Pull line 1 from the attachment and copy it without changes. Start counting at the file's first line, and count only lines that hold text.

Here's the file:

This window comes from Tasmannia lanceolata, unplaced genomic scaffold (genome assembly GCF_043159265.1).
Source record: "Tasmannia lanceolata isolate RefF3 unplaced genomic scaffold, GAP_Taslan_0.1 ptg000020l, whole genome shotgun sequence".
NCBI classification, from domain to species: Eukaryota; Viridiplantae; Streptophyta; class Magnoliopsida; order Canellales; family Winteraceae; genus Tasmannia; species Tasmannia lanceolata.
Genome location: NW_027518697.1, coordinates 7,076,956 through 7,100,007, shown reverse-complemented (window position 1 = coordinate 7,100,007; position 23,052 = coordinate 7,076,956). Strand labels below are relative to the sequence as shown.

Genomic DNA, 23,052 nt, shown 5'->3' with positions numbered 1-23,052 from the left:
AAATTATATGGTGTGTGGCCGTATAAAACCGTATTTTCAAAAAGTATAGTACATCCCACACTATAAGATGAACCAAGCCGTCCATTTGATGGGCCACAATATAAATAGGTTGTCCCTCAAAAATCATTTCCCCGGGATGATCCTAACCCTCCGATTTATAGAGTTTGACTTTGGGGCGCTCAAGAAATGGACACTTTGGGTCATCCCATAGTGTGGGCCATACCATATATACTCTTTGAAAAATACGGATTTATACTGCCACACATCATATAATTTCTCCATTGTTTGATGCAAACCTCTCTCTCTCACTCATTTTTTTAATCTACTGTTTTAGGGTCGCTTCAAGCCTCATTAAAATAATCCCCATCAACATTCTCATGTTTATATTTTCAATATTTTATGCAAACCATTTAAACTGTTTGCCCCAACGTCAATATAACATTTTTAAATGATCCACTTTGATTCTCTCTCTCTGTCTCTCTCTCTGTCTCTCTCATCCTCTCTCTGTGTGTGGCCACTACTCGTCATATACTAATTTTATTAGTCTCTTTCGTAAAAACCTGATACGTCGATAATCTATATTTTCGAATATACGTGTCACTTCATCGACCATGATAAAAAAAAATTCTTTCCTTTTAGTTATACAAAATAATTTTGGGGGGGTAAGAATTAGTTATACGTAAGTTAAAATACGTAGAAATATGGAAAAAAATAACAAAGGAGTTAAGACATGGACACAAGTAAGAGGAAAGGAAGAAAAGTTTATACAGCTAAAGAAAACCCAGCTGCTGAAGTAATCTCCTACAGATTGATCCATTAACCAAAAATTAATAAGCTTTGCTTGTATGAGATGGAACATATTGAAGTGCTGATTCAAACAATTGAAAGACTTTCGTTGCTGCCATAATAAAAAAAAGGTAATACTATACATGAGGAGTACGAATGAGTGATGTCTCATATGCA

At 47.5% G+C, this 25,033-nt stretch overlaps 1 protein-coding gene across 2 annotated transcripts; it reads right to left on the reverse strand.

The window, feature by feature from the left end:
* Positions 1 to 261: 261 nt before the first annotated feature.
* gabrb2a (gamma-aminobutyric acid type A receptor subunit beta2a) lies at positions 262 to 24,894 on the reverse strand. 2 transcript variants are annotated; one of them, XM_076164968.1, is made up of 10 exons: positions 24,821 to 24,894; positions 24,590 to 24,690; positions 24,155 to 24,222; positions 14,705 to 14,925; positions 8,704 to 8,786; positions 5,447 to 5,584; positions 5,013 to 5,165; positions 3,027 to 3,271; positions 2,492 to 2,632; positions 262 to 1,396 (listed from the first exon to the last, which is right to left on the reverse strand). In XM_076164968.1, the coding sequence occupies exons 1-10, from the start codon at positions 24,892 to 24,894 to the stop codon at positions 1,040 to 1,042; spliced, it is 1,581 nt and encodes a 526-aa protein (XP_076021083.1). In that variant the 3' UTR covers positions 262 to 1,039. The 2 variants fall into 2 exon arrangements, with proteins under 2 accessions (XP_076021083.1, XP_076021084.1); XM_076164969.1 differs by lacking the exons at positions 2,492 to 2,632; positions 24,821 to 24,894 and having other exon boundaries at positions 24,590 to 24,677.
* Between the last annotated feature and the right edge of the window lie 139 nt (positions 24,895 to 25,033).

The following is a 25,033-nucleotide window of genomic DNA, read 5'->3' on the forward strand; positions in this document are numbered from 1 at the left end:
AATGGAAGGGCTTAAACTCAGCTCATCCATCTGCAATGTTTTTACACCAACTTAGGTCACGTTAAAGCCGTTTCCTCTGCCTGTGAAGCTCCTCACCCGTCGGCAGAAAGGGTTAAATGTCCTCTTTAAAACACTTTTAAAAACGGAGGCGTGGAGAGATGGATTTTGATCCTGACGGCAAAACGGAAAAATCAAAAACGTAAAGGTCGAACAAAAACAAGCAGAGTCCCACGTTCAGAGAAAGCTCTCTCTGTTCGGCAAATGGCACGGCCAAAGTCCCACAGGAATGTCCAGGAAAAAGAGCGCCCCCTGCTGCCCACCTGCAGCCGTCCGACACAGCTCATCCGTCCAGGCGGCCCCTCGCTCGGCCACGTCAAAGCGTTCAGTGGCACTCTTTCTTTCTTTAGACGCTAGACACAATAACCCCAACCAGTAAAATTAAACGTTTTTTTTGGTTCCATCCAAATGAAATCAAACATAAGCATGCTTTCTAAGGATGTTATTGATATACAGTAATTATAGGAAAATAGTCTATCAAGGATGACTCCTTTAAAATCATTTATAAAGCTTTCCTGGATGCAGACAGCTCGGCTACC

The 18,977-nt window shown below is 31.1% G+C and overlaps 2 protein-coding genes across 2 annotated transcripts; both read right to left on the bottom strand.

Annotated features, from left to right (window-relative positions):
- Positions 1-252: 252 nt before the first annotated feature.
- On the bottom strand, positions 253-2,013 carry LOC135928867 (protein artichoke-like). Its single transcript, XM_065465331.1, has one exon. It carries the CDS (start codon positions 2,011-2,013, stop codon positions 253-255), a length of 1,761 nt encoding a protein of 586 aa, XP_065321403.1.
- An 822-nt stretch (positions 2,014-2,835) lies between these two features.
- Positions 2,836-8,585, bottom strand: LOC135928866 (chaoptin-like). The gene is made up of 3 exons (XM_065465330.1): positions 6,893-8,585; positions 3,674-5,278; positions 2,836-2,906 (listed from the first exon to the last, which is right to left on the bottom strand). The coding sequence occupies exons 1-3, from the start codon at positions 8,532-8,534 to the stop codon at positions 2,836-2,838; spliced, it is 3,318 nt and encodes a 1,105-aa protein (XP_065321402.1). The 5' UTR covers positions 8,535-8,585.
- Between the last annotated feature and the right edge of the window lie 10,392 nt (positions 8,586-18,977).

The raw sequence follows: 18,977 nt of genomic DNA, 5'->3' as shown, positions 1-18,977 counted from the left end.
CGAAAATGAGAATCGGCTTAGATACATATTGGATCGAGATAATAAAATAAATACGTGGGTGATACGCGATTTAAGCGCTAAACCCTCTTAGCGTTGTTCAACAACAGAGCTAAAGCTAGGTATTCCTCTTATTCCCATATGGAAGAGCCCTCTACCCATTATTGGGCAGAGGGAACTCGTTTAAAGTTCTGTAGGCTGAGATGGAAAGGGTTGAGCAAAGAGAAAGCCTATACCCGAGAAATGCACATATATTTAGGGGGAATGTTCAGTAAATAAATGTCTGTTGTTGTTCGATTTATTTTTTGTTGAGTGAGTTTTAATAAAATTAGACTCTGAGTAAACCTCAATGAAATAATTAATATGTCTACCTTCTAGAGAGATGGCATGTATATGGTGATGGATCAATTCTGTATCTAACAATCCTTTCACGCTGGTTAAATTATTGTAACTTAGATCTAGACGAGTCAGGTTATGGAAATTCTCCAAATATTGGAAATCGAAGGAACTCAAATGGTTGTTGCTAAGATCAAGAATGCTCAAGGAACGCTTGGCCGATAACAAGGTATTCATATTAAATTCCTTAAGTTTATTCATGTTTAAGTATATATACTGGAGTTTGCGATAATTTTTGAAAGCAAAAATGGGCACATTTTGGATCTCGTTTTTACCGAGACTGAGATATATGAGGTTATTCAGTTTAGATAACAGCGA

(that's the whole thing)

This window comes from Tasmannia lanceolata, unplaced genomic scaffold (genome assembly GCF_043159265.1).